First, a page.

Honestly Kid

by Daniel Damkoehler

 

premature fiction

Luke’s Last Friend

William tried to remem­ber the last time he had seen Luke. High school grad­u­a­tion? Did Luke even grad­u­ate? Yes, he remem­bered the way Luke smirked his way to the podi­um. To his own sur­prise, the smar­tass soc­cer jock had made it. And his adult life began the next day. No col­lege. Straight to work at the toma­to can­nery. William spent the first half of the sum­mer trav­el­ing with his Dad and the last six weeks before col­lege in that same can­nery. They had already fired Luke by the time they hired William.

William looked at the over­grown boy propped up on his porch and remem­bered the way Luke had always made him feel — small, wimpy, and worth­less, beat­ing him at every sport with­out try­ing, laugh­ing at the way he always tried to do the right thing, and teas­ing him for ever cry­ing. And now, he stood there expect­ing William to help him. He looked at him, wait­ed until Luke looked up and said, “I don’t owe you any­thing, Luke.”

Luke swal­lowed. He looked fright­ened, slip­ping under the sur­face and into a for­got­ten cur­rent of a wild, unfor­giv­ing riv­er. “Yeah, you do.”

Why? What for?”

Because of Tommy.”

You used to beat Tommy up. You picked on him all the time. On all of us, except when you need­ed more guys on your side of a soc­cer team.” William would nev­er admit out loud that he actu­al­ly enjoyed see­ing Luke so help­less.

But he stuck around. He didn’t have a chance with you and Greg. You guys were off doing your prep­pie thing. He thought he was my friend.”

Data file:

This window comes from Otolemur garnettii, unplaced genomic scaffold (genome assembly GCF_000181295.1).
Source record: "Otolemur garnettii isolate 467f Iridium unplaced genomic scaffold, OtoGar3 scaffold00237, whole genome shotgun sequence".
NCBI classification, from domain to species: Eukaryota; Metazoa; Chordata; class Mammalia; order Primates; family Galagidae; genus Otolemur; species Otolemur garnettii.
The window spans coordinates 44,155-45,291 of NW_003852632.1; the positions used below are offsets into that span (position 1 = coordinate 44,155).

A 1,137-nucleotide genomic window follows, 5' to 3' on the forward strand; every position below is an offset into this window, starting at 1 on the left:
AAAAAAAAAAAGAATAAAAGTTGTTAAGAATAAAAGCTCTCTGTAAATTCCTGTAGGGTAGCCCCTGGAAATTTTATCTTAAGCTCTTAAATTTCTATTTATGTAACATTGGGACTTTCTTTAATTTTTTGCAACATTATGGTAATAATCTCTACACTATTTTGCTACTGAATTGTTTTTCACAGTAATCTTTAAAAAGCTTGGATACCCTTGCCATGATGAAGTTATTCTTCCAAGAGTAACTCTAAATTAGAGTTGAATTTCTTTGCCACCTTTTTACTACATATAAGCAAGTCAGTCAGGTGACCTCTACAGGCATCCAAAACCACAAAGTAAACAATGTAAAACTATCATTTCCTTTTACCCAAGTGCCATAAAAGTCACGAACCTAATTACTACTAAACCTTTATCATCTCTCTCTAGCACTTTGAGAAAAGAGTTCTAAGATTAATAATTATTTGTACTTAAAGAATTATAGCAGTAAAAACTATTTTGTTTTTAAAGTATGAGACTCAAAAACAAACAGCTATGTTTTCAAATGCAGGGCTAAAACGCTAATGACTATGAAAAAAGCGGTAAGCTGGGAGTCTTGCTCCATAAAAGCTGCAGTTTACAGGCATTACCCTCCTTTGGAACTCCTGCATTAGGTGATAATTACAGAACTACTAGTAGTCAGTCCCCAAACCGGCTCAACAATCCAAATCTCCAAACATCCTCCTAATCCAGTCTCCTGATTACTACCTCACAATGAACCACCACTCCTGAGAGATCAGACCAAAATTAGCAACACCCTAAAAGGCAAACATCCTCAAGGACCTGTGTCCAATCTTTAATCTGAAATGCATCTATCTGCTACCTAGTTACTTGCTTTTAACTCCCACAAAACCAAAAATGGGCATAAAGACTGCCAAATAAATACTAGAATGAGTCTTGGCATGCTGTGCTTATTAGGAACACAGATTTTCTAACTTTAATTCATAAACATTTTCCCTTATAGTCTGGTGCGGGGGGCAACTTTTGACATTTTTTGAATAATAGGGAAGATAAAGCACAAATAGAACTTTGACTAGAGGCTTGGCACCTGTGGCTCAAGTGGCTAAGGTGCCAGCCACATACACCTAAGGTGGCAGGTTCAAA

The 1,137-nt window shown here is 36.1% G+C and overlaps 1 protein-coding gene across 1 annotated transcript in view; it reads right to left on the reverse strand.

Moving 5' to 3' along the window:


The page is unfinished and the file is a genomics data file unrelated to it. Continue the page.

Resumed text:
We weren’t prep­pies.” William snapped.

Whatever.”

There aren’t any prep­pies in Brenlee.”

No shit. Took ya’ long enough to fig­ure it out.”

We just want­ed… to get out of here.” He won­dered why it mat­tered to him so much. Maybe because once he met some real prep­pies, he knew he would always be just a boy from dirt­bag Brenlee.

And now you’re back.” Luke meant and William heard, now you’re just like me. Stuck. A fail­ure in a failed place.

So what.”

We found him, Billy. And we looked at him. You and me. Not Greg or any oth­er ass­hole. We saw his body. Smelled his shit. Tried to make him move. Touched his throat.”

William saw his own hand go into that twist­ed heap of a per­son look­ing for a pulse and come up bloody. “Shuttup.”

Luke stood up from the porch rail­ing. He paced the porch and for the first time in his life didn’t tease Billy Loof for cry­ing. He stopped at the top of the steps down to the moss-stained red brick path to the dri­ve way. He turned around. “You gonna talk to him?”

What else?”

Whatever you want.”

I’ll talk to him. You just keep your shit togeth­er.”

What’s that mean?”

Don’t make me look like ass­hole.”

Too late.” Luke smiled and skip-stepped back­wards down the porch steps. “See ya’ Billy.” And quick­ly, before William could recon­sid­er, this old ghost hur­ried to his car and drove away.

See ya’.” William said into his hands.